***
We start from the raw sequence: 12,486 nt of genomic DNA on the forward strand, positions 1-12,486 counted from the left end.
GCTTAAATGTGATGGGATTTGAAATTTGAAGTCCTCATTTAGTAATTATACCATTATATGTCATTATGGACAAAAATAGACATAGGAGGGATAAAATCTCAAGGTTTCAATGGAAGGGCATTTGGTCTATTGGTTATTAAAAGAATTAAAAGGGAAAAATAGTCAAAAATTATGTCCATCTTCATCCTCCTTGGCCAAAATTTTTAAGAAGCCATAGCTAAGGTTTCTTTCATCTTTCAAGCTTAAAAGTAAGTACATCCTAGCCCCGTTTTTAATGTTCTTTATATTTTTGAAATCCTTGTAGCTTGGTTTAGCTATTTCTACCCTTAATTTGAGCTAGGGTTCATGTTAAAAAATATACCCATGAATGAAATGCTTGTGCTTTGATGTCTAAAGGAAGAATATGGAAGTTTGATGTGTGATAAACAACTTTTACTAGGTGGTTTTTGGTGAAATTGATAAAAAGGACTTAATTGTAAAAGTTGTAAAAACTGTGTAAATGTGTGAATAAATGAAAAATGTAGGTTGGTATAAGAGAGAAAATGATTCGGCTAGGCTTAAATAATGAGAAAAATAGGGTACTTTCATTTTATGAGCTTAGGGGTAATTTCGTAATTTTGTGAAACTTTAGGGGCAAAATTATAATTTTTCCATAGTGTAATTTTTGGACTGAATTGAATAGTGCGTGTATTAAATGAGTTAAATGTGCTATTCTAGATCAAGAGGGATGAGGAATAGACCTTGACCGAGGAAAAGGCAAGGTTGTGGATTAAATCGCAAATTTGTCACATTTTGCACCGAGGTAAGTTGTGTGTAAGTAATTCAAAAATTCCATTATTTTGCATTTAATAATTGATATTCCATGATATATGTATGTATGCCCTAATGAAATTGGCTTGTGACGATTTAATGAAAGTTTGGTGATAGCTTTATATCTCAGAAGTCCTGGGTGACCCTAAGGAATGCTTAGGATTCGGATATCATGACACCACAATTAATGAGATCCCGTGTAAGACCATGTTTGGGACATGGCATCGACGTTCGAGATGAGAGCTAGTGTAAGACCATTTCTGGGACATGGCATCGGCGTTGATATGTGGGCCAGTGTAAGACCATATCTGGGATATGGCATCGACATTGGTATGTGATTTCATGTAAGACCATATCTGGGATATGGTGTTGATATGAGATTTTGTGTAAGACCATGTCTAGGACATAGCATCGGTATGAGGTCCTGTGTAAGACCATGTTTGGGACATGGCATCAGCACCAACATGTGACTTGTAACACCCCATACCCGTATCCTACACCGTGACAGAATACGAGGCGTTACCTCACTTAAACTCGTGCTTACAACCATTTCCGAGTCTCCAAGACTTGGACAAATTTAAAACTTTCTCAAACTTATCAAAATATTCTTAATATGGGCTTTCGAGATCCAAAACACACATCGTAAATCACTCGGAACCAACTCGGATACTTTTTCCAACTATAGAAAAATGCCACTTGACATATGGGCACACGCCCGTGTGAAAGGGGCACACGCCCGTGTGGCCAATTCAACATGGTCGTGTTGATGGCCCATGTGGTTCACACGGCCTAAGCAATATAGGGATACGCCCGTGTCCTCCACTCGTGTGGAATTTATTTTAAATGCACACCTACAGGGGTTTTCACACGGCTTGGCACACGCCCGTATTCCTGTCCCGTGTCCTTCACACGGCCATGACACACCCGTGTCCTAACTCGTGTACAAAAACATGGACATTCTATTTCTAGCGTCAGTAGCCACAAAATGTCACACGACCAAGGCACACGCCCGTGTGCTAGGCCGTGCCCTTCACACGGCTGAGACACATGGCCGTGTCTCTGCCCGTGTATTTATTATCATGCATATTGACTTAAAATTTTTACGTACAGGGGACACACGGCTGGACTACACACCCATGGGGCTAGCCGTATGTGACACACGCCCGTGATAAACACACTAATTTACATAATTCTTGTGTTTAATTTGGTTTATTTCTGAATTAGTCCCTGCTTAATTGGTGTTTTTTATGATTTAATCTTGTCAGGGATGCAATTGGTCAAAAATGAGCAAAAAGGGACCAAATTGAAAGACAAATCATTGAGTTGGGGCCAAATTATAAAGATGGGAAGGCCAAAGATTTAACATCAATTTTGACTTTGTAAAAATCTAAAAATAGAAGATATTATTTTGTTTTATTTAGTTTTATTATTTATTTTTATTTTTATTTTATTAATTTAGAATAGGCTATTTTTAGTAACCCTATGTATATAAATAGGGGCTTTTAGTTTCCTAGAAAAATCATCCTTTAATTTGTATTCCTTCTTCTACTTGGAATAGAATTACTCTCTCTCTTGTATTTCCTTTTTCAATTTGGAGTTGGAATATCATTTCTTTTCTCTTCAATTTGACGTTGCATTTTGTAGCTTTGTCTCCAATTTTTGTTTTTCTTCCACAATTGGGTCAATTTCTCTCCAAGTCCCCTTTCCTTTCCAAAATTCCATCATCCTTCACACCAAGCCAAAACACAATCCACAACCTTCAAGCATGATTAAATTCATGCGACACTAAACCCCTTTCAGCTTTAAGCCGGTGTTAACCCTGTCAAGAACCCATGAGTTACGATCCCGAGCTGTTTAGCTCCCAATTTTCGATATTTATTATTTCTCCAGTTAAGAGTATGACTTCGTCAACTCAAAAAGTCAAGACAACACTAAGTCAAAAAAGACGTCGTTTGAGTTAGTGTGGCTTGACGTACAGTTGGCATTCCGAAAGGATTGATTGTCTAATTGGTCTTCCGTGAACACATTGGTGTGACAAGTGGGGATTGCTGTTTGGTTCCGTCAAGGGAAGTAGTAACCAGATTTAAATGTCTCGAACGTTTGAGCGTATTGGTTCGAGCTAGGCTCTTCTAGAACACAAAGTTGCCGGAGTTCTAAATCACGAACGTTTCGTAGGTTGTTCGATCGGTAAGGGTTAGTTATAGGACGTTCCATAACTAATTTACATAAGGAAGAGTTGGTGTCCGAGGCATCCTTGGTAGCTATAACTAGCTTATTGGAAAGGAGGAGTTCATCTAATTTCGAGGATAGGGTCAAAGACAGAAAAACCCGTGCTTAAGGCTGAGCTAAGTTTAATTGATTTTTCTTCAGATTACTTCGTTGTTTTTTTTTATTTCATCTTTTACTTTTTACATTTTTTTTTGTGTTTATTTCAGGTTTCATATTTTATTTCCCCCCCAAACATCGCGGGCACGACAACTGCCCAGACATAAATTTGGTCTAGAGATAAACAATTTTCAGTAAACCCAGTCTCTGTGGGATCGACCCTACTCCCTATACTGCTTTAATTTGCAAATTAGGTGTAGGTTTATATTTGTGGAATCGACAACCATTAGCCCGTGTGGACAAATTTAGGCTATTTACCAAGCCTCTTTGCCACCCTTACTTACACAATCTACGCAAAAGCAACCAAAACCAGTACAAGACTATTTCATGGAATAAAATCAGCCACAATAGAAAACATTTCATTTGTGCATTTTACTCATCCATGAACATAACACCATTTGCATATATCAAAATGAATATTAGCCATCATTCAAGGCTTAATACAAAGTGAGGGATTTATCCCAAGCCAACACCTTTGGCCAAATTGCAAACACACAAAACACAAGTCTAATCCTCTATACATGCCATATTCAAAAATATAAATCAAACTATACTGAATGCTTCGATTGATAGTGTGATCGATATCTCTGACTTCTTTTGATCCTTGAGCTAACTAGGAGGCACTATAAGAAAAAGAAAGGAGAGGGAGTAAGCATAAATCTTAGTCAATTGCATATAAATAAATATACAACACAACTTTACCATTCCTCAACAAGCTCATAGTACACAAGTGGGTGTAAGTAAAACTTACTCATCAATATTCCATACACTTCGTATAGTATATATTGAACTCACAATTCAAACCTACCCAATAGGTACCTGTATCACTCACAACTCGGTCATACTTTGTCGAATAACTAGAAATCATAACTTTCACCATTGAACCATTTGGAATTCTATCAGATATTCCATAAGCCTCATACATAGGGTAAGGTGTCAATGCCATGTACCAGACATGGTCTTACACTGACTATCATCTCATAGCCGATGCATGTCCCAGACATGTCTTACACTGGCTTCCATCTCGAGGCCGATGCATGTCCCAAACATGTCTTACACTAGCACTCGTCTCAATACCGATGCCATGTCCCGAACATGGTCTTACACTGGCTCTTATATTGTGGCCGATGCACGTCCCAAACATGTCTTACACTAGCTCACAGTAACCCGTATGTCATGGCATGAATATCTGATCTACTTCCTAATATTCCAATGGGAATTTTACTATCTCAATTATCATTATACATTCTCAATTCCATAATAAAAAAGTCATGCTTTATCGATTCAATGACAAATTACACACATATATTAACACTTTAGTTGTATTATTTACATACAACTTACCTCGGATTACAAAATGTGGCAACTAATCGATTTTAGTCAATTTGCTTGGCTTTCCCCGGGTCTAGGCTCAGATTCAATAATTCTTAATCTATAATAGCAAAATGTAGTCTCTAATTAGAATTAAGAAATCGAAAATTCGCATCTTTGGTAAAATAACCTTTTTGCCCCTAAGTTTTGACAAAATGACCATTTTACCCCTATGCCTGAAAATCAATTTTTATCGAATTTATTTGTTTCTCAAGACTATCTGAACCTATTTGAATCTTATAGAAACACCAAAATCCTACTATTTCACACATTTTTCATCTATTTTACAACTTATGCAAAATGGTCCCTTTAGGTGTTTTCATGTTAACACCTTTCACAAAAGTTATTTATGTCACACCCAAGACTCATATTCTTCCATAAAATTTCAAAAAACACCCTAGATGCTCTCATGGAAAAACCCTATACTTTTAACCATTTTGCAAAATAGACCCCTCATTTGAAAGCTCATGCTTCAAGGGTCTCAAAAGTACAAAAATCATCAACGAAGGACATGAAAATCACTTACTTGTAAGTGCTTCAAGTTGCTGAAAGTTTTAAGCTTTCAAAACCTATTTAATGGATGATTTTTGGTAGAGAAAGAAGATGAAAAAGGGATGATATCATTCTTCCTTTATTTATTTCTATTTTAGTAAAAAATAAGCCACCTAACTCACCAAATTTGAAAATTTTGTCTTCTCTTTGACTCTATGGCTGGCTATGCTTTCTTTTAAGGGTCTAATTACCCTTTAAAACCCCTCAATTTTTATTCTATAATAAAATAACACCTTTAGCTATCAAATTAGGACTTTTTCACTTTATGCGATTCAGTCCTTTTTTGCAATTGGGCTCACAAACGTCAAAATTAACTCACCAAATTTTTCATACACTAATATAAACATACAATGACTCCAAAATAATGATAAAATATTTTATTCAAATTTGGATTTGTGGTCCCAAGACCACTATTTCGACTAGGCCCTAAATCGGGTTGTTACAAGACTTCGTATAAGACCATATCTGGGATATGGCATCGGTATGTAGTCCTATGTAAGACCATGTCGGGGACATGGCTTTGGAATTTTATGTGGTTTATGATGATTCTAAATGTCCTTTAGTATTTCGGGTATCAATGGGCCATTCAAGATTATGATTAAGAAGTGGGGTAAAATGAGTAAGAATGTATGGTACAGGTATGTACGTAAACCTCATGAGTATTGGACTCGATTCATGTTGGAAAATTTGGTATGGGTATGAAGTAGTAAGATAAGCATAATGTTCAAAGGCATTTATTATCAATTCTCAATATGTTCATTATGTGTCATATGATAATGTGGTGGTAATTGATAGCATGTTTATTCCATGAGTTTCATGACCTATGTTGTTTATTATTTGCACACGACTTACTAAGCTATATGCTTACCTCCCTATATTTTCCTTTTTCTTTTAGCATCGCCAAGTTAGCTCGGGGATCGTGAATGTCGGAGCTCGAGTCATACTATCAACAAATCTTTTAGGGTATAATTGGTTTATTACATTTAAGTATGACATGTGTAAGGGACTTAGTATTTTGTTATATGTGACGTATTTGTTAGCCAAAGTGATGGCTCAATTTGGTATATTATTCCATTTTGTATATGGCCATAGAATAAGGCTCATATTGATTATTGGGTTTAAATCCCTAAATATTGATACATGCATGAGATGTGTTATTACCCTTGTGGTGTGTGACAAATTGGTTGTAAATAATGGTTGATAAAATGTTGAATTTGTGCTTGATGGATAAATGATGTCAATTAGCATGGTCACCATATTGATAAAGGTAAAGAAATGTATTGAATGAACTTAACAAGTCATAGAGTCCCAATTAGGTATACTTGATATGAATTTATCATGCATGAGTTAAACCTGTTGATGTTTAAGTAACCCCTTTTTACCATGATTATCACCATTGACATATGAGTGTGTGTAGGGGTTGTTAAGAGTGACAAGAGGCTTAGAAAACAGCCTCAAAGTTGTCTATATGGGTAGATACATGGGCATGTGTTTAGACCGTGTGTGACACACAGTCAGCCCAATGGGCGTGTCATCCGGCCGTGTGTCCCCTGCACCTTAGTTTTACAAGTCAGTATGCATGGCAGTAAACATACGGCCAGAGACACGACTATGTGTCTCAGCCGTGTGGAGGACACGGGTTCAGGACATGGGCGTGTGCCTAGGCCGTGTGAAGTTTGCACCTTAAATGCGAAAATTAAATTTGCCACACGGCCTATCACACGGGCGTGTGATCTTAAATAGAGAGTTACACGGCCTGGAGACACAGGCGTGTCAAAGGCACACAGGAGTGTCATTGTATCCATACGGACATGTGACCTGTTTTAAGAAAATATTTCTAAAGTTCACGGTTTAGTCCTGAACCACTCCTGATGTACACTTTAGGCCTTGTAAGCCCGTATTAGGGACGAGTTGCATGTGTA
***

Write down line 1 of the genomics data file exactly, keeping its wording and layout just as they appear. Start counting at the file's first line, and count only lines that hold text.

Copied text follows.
We start from the raw sequence: 12,486 nt of genomic DNA on the forward strand, positions 1-12,486 counted from the left end.